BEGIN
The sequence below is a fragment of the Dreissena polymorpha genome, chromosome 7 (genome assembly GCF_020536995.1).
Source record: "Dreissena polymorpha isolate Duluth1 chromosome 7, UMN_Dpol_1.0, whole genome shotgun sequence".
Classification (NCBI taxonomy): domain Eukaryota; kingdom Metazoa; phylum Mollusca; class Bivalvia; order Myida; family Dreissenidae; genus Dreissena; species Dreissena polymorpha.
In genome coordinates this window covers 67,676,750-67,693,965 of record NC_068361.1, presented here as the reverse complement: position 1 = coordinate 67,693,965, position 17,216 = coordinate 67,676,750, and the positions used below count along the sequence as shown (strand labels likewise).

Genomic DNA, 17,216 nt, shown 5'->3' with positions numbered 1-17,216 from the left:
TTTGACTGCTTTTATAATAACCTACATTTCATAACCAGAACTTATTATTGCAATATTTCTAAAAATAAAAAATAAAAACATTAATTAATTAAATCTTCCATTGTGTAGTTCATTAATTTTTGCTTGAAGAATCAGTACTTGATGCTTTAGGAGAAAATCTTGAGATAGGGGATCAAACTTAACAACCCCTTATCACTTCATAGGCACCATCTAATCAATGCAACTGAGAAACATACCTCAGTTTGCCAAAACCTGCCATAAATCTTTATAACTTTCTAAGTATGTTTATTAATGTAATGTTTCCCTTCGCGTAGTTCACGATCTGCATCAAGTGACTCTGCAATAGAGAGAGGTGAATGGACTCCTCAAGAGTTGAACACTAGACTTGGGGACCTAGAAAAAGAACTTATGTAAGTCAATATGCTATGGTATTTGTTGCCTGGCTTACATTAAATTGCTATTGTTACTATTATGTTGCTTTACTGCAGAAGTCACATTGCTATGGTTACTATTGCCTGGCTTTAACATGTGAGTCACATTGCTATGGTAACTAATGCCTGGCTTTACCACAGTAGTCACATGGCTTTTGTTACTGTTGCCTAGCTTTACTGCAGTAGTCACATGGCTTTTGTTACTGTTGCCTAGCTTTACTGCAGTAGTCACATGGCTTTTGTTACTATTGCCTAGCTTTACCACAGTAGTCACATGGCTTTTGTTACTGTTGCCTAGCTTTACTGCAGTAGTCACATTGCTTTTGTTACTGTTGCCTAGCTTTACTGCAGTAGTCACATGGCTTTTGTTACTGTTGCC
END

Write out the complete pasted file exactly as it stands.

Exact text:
The sequence below is a fragment of the Dreissena polymorpha genome, chromosome 7 (genome assembly GCF_020536995.1).
Source record: "Dreissena polymorpha isolate Duluth1 chromosome 7, UMN_Dpol_1.0, whole genome shotgun sequence".
Classification (NCBI taxonomy): domain Eukaryota; kingdom Metazoa; phylum Mollusca; class Bivalvia; order Myida; family Dreissenidae; genus Dreissena; species Dreissena polymorpha.
In genome coordinates this window covers 67,676,750-67,693,965 of record NC_068361.1, presented here as the reverse complement: position 1 = coordinate 67,693,965, position 17,216 = coordinate 67,676,750, and the positions used below count along the sequence as shown (strand labels likewise).

Genomic DNA, 17,216 nt, shown 5'->3' with positions numbered 1-17,216 from the left:
TTTGACTGCTTTTATAATAACCTACATTTCATAACCAGAACTTATTATTGCAATATTTCTAAAAATAAAAAATAAAAACATTAATTAATTAAATCTTCCATTGTGTAGTTCATTAATTTTTGCTTGAAGAATCAGTACTTGATGCTTTAGGAGAAAATCTTGAGATAGGGGATCAAACTTAACAACCCCTTATCACTTCATAGGCACCATCTAATCAATGCAACTGAGAAACATACCTCAGTTTGCCAAAACCTGCCATAAATCTTTATAACTTTCTAAGTATGTTTATTAATGTAATGTTTCCCTTCGCGTAGTTCACGATCTGCATCAAGTGACTCTGCAATAGAGAGAGGTGAATGGACTCCTCAAGAGTTGAACACTAGACTTGGGGACCTAGAAAAAGAACTTATGTAAGTCAATATGCTATGGTATTTGTTGCCTGGCTTACATTAAATTGCTATTGTTACTATTATGTTGCTTTACTGCAGAAGTCACATTGCTATGGTTACTATTGCCTGGCTTTAACATGTGAGTCACATTGCTATGGTAACTAATGCCTGGCTTTACCACAGTAGTCACATGGCTTTTGTTACTGTTGCCTAGCTTTACTGCAGTAGTCACATGGCTTTTGTTACTGTTGCCTAGCTTTACTGCAGTAGTCACATGGCTTTTGTTACTATTGCCTAGCTTTACCACAGTAGTCACATGGCTTTTGTTACTGTTGCCTAGCTTTACTGCAGTAGTCACATTGCTTTTGTTACTGTTGCCTAGCTTTACTGCAGTAGTCACATGGCTTTTGTTACTGTTGCC